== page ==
A Parent's Perspective
As our 2016 Year 10’s (and my gorgeous progeny Eden-Lee) are about to travel to Israel on IST, I am taken back to when I travelled to Israel on Ulpan in 1980 with my cohort of Year 10 classmates from King David and Herzlia. In my uniform of Adidas sneakers (original) and a white sheepskin coat from the Arab markets in the Old City, I was also wearing the youthful excitement and anticipation of being in Israel for the first time. Eden-Lee’s IST uniform is (serendipitously) the same Adidas sneakers (well, actually, retro Superstar 80s and much more expensive) and a black North Face puffer jacket, but still worn with the youthful excitement and anticipation of visiting Israel.
Growing up in South Africa, we lived in a big double story red brick house with a grand circular driveway, 2 maids, a gardener, a driver, a brilliant blue Chinese carpet in our formal lounge, a sparkling (very cold) swimming pool, and summer holidays in the best hotels in the most popular beach towns along the balmy Indian Ocean. While our black servants cooked and cleaned for us, my mother would play bridge, sew and drink G&T’s in the late afternoon. I grew up swimming, playing with my four siblings, watching Pop Shop and devouring Enid Blyton books. For the Jewish holidays, we would decamp to my grandparents in Bethal and wear our grandest and finest outfits. We’d attend shule in the morning and then play carpet bowls with our cousins in the afternoon. So against this idyllic and carefree background, attending Ulpan, (my first time ever overseas and away from my parents for so long), and visiting my mother’s cousin for a Shabbat in Rehovot was an experience as far removed from my life, as Israel is from South Africa.
Tzaffa, my mother’s cousin, lived in Rehovot, a town about 20 km south of Tel Aviv. When I arrived I was ushered into their small home and sat down at a melamine table covered in brightly patterned oilcloth in their kitchen. They couldn’t speak any English, I couldn’t speak any Hebrew. They were trying so hard to be hospitable and friendly, I was trying so hard to not be homesick. I remember so vividly sitting at the table, watching the dust suspended on the sunbeams streaming in through the window. It was a beautiful winter’s day, with the radiant sun painting the sky blue and it was taking all my willpower not to cry. Later I was taken on a walk through their citrus grove, which was really not much larger than the size of my garden back at home but cultivated with jeweled oranges and dappled in sunlight.
What I wish I had known then, and can only appreciate now, was the pride that they had in their verdant orchard. Rehovot became historically important when they realised in the 1920’s that the loamy red soil was perfect for cultivating large, round and juicy Jaffa oranges. These oranges became the pride of the country and one of the more important export goods of the small province under British mandate called Palestine. The Russian and Polish Jews who had settled in Rehovot (including my mother’s uncle and aunt) were hoping to find peace and prosperity in the land of Israel. The long route the oranges made from the tree, to the picker's basket, to the trolley, to the sorting and packing house, then to the port of Jaffa, where crates were transported by wooden row-boats to the ships which would take the oranges to the best European markets, (and even, apparently, the table of the Queen of England), seemed to carry the promise of the Zionist imagination becoming an imagined Zionist nation. As Ari Shavit writes so eloquently in his sublime chapter Orange Groves in My Promised Land, “There is hope in the land. And the colony of Rehovot is a living testament that the Jews were right to end their two millennia of wandering in the Plains of Judea. They were right to come here and build a home and plant a tree and put down roots. Creating something from nothing. Creating this green ocean of orange groves that whispers peace and plenty and home”.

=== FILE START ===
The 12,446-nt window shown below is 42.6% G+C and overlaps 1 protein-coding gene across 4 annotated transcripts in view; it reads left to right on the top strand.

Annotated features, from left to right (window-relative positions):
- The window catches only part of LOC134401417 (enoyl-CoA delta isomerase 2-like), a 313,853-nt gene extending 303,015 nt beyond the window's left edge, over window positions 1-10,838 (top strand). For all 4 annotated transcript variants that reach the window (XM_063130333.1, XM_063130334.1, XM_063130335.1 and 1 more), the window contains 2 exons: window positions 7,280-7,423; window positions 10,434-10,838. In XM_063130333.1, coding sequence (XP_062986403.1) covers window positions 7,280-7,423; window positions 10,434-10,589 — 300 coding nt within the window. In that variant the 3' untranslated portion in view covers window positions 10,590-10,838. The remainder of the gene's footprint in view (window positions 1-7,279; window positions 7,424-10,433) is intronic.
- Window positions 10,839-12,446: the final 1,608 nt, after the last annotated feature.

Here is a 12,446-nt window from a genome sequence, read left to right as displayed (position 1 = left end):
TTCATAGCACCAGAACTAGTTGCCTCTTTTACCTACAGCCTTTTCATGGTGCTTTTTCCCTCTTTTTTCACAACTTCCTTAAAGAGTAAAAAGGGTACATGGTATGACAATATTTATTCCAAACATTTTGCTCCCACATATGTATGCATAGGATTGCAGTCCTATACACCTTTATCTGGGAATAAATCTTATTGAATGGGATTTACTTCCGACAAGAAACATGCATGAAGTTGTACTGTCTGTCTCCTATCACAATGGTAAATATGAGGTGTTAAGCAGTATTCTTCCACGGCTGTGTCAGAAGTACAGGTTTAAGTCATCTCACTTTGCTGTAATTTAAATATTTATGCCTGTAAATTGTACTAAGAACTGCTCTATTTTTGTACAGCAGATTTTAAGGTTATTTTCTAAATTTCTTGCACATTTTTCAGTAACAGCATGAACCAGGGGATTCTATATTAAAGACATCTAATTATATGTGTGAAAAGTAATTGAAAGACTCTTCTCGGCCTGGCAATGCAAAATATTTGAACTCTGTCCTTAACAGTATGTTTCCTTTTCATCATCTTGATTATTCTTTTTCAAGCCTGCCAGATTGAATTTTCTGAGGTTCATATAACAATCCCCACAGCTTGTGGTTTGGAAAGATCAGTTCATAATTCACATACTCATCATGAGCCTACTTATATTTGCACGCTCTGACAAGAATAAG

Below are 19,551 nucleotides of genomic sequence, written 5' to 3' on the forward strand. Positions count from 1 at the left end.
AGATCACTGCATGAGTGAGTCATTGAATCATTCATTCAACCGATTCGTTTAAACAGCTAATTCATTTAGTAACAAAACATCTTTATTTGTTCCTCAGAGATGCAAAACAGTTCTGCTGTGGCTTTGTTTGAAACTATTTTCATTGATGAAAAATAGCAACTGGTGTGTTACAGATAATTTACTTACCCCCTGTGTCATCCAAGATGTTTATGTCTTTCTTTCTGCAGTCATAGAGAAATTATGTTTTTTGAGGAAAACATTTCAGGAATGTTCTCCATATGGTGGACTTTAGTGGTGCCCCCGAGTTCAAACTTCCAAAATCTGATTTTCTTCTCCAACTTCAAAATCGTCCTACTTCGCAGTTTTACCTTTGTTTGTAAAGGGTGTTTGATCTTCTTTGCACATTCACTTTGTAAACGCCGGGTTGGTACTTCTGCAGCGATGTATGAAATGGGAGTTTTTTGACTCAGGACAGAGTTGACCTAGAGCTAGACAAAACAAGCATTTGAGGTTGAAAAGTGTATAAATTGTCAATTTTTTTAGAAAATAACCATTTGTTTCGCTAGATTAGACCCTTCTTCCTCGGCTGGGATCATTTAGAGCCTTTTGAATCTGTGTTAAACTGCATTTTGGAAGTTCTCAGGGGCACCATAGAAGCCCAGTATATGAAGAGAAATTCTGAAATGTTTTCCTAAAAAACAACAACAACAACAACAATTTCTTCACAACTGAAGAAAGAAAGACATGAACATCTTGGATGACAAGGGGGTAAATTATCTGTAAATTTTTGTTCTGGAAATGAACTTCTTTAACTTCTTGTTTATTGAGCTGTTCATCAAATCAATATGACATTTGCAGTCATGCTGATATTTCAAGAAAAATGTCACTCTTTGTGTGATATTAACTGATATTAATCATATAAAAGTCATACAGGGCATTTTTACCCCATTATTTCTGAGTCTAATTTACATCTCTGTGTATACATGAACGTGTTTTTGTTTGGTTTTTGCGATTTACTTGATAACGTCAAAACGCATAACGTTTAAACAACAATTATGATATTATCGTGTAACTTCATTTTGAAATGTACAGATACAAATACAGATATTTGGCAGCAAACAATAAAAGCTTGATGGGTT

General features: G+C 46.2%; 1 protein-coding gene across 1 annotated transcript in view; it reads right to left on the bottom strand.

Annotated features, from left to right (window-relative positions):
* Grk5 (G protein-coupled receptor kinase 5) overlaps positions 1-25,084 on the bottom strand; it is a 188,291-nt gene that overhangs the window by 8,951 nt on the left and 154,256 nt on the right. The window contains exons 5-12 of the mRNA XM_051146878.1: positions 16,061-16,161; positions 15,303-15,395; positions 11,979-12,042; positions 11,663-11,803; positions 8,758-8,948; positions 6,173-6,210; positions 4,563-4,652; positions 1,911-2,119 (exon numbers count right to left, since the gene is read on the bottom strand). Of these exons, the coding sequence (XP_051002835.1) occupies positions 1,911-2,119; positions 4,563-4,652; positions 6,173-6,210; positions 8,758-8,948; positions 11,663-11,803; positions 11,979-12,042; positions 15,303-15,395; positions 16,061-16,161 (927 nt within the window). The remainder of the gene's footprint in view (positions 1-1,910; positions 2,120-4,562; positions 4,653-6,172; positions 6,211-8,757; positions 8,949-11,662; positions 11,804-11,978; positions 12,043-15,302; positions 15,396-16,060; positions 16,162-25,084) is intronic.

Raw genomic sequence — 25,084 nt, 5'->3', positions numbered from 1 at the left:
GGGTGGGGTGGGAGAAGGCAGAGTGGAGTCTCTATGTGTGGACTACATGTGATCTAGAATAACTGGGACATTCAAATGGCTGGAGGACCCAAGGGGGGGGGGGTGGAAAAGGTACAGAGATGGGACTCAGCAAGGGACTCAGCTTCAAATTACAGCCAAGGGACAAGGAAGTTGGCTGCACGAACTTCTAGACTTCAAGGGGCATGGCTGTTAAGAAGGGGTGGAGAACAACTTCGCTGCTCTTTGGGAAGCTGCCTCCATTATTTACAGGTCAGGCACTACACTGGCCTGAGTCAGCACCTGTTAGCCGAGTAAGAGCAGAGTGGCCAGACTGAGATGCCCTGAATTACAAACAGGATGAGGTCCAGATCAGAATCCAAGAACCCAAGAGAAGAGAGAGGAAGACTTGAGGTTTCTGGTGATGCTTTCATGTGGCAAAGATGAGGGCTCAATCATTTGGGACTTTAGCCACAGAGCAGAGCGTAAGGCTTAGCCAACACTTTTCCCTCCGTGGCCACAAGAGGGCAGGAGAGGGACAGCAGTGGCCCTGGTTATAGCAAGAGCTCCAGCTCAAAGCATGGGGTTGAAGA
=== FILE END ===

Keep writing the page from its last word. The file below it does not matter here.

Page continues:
But, I didn’t know any of this then and youth is an excuse that excuses. Perhaps one day I will revisit Rehovot and walk in the (very few) remaining citrus groves and realise that the roots laid then, survive in the roots we lay with our children by sending them to Jewish Day Schools and on Israel Study Programs. I am so hopeful that, Eden-Lee’s free weekend with my cousins in Modi’im, won’t be marred by homesickness as mine was, but rather evince an admiration and appreciation of the history and heroism of the early (and more recent) Israelis.
My fervent wish on their departure is that all our intrepid IST adventurers, and especially Eden-Lee, appreciate the enormity of the contribution that the fragile yet fierce Holocaust survivors, the pale and poor Eastern European refugees, the brave and bold Chalutzim, the Sefardic Jews of the Arab world, the heroic warriors of the Palmach and especially the optimistic orange growers of Rehovot (like my mother’s family), made in giving us back the land of Israel, to once more become the people of Israel. Eden-Lee’s education and experiences at Moriah has led me to confidently believe that it will be so.